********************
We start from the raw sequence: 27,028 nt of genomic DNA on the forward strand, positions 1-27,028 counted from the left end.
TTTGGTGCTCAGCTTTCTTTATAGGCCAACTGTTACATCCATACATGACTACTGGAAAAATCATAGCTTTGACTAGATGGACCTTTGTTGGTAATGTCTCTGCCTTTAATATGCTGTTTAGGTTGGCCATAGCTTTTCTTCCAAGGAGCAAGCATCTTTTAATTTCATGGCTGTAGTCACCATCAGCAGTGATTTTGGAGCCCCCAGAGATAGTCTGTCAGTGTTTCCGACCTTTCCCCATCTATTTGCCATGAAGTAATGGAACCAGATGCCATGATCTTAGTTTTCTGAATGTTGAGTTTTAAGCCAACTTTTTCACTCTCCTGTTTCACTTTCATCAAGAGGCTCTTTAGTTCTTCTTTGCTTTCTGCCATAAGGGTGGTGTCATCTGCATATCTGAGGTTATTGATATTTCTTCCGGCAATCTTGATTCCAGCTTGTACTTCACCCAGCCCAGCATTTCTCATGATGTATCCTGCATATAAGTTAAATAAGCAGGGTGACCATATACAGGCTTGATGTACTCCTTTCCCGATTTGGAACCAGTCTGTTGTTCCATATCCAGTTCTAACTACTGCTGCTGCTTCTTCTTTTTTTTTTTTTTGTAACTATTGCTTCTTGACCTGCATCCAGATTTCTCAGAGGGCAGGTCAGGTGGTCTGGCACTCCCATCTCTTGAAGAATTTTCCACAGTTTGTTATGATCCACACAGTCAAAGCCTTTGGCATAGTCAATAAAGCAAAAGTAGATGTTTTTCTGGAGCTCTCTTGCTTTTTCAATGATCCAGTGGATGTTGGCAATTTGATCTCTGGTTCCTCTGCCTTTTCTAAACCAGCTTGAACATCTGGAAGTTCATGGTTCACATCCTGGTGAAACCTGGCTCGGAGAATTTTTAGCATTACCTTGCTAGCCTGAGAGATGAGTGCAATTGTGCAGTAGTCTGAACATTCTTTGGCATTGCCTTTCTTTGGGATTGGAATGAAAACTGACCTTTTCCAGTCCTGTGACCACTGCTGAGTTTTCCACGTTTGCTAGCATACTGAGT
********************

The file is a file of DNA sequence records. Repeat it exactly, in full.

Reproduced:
We start from the raw sequence: 27,028 nt of genomic DNA on the forward strand, positions 1-27,028 counted from the left end.
TTTGGTGCTCAGCTTTCTTTATAGGCCAACTGTTACATCCATACATGACTACTGGAAAAATCATAGCTTTGACTAGATGGACCTTTGTTGGTAATGTCTCTGCCTTTAATATGCTGTTTAGGTTGGCCATAGCTTTTCTTCCAAGGAGCAAGCATCTTTTAATTTCATGGCTGTAGTCACCATCAGCAGTGATTTTGGAGCCCCCAGAGATAGTCTGTCAGTGTTTCCGACCTTTCCCCATCTATTTGCCATGAAGTAATGGAACCAGATGCCATGATCTTAGTTTTCTGAATGTTGAGTTTTAAGCCAACTTTTTCACTCTCCTGTTTCACTTTCATCAAGAGGCTCTTTAGTTCTTCTTTGCTTTCTGCCATAAGGGTGGTGTCATCTGCATATCTGAGGTTATTGATATTTCTTCCGGCAATCTTGATTCCAGCTTGTACTTCACCCAGCCCAGCATTTCTCATGATGTATCCTGCATATAAGTTAAATAAGCAGGGTGACCATATACAGGCTTGATGTACTCCTTTCCCGATTTGGAACCAGTCTGTTGTTCCATATCCAGTTCTAACTACTGCTGCTGCTTCTTCTTTTTTTTTTTTTTGTAACTATTGCTTCTTGACCTGCATCCAGATTTCTCAGAGGGCAGGTCAGGTGGTCTGGCACTCCCATCTCTTGAAGAATTTTCCACAGTTTGTTATGATCCACACAGTCAAAGCCTTTGGCATAGTCAATAAAGCAAAAGTAGATGTTTTTCTGGAGCTCTCTTGCTTTTTCAATGATCCAGTGGATGTTGGCAATTTGATCTCTGGTTCCTCTGCCTTTTCTAAACCAGCTTGAACATCTGGAAGTTCATGGTTCACATCCTGGTGAAACCTGGCTCGGAGAATTTTTAGCATTACCTTGCTAGCCTGAGAGATGAGTGCAATTGTGCAGTAGTCTGAACATTCTTTGGCATTGCCTTTCTTTGGGATTGGAATGAAAACTGACCTTTTCCAGTCCTGTGACCACTGCTGAGTTTTCCACGTTTGCTAGCATACTGAGT